Confidence and supply

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In a parliamentary democracy based on the Westminster system, confidence and supply are required for a government to hold power. A confidence and supply agreement is an agreement that a minor party or independent member of parliament will support the government in motions of confidence and appropriation (supply) votes by voting in favour or abstaining.[1][2]


In most parliamentary democracies, members of a parliament can propose a Motion of Confidence or Motion of No Confidence in the government or executive. The results of such motions show how much support the government currently has in parliament. Should a motion of confidence fail, or a motion of no confidence pass, the government will usually either resign and allow other politicians to form a new government, or call an election.


Most democracies require an appropriation bill or something similar to be passed by parliament in order for a government to receive money to enact its policies. If an appropriation bill fails, the government loses control of the money supply, and is therefore virtually powerless. The failure of a supply bill thus has the same effect as the failure of a confidence motion. In early modern England, the withholding of funds was one of parliament's few ways of controlling the monarch.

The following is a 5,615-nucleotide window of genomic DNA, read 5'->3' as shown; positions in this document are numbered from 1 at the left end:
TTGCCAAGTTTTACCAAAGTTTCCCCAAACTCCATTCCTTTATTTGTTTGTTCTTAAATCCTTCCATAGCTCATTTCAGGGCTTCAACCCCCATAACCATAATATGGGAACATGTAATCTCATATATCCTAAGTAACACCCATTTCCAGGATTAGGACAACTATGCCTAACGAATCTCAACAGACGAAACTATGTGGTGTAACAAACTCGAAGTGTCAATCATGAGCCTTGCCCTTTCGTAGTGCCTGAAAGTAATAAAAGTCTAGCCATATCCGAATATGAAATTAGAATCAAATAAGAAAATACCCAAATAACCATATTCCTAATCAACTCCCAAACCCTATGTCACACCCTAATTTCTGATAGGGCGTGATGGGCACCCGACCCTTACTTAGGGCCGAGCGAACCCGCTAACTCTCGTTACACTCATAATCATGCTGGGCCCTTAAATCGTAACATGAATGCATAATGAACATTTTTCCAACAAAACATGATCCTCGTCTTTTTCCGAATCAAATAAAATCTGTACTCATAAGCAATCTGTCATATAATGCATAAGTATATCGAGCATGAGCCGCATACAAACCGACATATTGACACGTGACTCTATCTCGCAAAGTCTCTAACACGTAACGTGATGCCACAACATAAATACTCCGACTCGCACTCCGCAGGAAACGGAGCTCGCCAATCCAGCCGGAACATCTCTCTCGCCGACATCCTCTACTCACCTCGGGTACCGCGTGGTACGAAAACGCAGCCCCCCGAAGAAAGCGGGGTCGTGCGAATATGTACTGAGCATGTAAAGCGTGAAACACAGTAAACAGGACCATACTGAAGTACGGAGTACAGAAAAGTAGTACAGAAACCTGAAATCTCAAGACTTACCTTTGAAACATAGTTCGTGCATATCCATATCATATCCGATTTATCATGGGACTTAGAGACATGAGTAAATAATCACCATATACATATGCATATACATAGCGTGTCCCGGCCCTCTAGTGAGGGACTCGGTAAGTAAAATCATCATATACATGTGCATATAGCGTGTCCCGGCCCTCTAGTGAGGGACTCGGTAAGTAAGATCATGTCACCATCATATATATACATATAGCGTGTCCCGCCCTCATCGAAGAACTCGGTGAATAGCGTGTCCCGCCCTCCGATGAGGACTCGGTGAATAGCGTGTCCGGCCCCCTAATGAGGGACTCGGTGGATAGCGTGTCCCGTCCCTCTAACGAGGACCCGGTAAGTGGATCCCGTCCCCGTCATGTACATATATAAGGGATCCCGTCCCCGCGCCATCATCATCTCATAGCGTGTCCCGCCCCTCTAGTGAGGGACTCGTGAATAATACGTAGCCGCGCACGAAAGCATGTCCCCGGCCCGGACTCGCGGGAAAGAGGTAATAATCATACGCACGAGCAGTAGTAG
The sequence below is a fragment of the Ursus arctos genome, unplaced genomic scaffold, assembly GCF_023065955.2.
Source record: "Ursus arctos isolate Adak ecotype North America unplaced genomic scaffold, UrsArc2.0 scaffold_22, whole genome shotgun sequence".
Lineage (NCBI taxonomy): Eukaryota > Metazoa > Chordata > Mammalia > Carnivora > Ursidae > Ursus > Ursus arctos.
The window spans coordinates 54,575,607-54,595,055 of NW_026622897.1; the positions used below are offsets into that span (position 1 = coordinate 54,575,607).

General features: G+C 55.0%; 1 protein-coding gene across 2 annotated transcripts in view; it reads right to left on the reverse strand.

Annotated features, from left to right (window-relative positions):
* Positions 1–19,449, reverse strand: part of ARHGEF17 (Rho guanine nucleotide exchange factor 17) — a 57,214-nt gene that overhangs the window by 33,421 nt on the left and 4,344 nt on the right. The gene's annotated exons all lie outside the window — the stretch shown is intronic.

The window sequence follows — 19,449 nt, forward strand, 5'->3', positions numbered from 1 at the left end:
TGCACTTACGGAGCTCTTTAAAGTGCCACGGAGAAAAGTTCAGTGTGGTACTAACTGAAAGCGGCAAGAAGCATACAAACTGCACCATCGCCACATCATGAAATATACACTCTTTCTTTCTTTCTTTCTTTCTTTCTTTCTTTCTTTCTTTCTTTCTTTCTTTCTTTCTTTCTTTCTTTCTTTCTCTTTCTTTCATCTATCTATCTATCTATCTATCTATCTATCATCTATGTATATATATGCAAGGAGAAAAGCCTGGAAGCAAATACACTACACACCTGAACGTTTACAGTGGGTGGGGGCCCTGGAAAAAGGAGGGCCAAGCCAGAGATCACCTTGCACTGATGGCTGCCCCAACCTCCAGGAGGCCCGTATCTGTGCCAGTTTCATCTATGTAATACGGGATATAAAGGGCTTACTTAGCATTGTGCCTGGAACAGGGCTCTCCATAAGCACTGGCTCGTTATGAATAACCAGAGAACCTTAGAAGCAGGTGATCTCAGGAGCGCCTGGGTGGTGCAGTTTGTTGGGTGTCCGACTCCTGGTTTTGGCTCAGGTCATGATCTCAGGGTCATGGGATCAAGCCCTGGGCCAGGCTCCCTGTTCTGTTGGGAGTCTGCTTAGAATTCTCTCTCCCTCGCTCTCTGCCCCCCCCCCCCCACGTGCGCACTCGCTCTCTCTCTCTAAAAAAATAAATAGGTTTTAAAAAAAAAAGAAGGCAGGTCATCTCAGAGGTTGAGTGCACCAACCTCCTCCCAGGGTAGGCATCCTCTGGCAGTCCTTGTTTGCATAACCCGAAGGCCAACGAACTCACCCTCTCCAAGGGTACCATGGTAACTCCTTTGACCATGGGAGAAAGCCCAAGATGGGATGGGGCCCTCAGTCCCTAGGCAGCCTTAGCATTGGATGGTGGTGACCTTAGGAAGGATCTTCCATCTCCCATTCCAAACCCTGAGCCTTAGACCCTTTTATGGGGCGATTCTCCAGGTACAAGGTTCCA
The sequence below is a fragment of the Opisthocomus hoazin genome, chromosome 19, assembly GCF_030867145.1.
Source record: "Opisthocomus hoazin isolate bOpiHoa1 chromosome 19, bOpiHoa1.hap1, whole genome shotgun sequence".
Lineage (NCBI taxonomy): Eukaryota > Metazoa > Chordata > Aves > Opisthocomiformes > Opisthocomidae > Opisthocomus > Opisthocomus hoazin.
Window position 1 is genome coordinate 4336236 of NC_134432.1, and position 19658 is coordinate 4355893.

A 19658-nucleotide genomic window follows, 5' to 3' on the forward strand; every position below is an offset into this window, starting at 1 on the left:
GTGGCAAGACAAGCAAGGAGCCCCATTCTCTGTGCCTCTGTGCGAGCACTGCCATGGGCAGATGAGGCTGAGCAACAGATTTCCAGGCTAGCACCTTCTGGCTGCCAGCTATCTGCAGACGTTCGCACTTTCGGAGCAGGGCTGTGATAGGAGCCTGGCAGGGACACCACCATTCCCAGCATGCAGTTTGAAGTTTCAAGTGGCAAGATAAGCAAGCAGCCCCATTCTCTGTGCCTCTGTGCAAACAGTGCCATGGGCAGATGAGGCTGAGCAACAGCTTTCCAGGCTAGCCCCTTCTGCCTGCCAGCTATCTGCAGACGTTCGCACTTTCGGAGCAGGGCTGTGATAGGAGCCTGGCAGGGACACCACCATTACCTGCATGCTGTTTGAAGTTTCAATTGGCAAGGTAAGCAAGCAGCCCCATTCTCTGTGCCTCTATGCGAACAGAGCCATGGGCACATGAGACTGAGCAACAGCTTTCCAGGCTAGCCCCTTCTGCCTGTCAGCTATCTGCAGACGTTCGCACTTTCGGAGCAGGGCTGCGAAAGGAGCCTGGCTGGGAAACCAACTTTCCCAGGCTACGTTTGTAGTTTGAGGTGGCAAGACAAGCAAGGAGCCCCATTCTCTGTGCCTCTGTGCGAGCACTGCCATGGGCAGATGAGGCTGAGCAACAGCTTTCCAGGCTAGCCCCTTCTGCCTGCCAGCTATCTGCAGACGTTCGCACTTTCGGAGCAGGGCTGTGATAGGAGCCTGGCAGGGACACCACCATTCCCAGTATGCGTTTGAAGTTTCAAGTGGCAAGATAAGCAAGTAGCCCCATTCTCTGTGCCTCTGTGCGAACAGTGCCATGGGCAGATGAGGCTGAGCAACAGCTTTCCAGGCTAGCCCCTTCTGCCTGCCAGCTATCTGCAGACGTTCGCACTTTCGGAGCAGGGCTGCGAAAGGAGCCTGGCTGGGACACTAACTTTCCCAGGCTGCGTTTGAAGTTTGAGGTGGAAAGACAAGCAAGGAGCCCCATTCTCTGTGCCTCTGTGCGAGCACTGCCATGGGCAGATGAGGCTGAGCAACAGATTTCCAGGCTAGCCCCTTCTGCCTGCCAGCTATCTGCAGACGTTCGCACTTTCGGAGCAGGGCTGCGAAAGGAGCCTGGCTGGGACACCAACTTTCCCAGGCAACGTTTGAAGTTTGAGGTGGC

Examples of confidence and supply deals[edit]

New Zealand[edit]

John Key's National Party administration formed a minority government in 2008 thanks to a confidence and supply agreement with the ACT, United Future and the Maori Party.[3] A similar arrangement in 2005 had led to Helen Clark's Labour Party forming a coalition government with the Progressive Party, with support on confidence and supply from New Zealand First and United Future.


Julia Gillard's Australian Labor Party administration formed a minority government in 2010 thanks to a confidence and supply agreement with the Greens and three independent MPs.[4]

External links[edit]


  1. ^ James Cook, Governments, coalitions and border politics, BBC News, 7 May 2010
  2. ^ Why the PM is safe in No 10 for the moment, The Independent, 8 May 2010
  3. ^ Bryant, Nick (7 May 2010). "Lessons from New Zealand in art of coalition building". BBC. 
  4. ^ Rodgers, Emma (7 September 2010). "Labor clings to power". ABC News Online (Australian Broadcasting Corporation).